We are finding that as funding isn’t being made available for the new services pharmacists could offer commercial realities dictate that new pharmacies open in affluent areas where they will be viable through a strong retail offering in combination with their professional practice. This means that communities that are deprived, rural or isolated are losing pharmacies as they are unviable for younger pharmacists to open or buy. These are the very areas that are also losing GP services for the same reasons and where healthcare need is at its greatest.
What do community pharmacies need from government?
We need a vision for pharmacy within Slaintecare and the resources to back that up. We are hopeful now there is an implementation board headed up by the very capable Laura Magahy that we will see that happen in 2019. The IPU has been a willing advocate for change and advance of practice for better patient outcomes. We want to see that willingness reciprocated.
What will the role of the community pharmacist look like in five years’ time compared to as it is now?
Good question! It really depends on the government. If pharmacists are freed to practice at full scope and that practice is resourced for public patients we will spend more time with patients doing more for them particularly through specialist services like Medicine Usage Reviews, Contraceptive Services, New Medicine Service, Therapeutic and Disease Management.
Have you seen an increase in visits to your pharmacy since the ‘Be Well this Winter – Think Pharmacy’ campaign was launched?
Yes, I have. People are proactive about their health and value the advice and service we offer. Our year on year uptake for Influenza Vaccination is fantastic. We know people really want their pharmacist to be allowed do more for them. They value choice.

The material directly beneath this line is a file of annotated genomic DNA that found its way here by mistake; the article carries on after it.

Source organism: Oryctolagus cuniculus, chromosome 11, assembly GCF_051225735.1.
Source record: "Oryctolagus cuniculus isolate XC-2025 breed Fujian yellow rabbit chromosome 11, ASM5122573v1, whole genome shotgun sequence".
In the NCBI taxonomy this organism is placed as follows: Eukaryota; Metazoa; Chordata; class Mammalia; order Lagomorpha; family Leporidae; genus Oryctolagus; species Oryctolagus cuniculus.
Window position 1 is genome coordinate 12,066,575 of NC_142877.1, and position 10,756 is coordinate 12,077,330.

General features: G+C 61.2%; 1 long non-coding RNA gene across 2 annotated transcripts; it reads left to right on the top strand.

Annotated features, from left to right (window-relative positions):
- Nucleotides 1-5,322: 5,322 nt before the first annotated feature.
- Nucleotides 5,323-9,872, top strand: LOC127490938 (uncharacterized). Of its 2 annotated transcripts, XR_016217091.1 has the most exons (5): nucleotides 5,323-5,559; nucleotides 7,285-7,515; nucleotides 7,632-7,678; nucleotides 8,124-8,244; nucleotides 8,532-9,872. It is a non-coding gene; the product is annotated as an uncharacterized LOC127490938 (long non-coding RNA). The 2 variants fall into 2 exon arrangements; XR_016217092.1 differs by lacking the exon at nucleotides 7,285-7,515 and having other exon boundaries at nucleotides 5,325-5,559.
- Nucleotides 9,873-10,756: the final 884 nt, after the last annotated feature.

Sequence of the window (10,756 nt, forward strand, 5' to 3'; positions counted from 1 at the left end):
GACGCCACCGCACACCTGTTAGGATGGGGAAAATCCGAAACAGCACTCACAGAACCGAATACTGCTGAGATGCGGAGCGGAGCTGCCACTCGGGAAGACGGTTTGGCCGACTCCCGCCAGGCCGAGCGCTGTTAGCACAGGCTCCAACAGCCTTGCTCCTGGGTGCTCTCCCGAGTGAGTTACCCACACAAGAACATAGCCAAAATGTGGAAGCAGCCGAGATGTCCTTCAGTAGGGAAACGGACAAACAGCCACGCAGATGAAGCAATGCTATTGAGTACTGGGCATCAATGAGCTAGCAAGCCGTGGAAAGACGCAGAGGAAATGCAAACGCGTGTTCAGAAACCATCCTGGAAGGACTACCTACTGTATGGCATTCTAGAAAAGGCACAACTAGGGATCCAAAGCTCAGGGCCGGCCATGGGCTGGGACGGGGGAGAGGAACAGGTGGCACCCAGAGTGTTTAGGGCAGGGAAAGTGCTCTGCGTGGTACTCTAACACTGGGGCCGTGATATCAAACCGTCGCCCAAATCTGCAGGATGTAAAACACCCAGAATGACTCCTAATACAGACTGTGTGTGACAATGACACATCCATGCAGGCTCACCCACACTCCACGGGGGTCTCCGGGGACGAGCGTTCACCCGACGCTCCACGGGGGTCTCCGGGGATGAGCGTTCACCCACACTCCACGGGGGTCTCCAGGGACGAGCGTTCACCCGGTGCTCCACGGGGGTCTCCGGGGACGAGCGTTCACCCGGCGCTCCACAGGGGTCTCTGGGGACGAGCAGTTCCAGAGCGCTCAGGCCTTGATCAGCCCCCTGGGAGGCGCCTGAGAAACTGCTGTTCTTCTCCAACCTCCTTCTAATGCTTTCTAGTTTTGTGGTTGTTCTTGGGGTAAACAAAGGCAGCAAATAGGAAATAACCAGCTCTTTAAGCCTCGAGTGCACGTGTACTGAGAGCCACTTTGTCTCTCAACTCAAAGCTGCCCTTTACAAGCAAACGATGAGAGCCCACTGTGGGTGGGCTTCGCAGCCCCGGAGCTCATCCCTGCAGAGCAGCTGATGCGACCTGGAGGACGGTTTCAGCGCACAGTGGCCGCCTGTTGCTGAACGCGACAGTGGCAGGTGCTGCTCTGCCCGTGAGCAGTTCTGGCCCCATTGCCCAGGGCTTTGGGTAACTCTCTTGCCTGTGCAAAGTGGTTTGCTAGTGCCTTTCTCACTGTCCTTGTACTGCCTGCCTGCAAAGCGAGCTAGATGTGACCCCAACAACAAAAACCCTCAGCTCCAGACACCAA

What advice would you give to young graduates interesting in pursuing a career in pharmacy?
I love being a community pharmacist. I would recommend it as a career choice because you become part of a community and you can make real differences to people’s lives and their healthcare journey. It is a career like any other that will have its challenges and we are in one of those challenging times right now as we emerge from a lost decade of growth and investment. The advance in practice to full scope is coming as these are the solutions that every advanced country in the world has chosen. We have started with Vaccination and Contraceptive Services and they will bring more due to their success. My advice would be to cherish your autonomy and your skill. Embrace and drive change as it is the only certainty!
What do you do in your pharmacy to ensure patient loyalty?
We add value to every patient and customer experience. The growth we have seen in our practice and business since becoming a founder member of the Haven Co-operative is based around Expert Care, and it is delivering wins for us, our suppliers and most importantly the people who choose us as their pharmacists.
What is your favourite book?
The last book I read that I really enjoyed is called “Messy” by Tim Harford. I would recommend it highly.
If you were not a pharmacist what career would you choose?
I’ve never given that idea a whole lot of thought. I am lucky to have another string to my bow through my advocacy work with the IPU so something in that direction.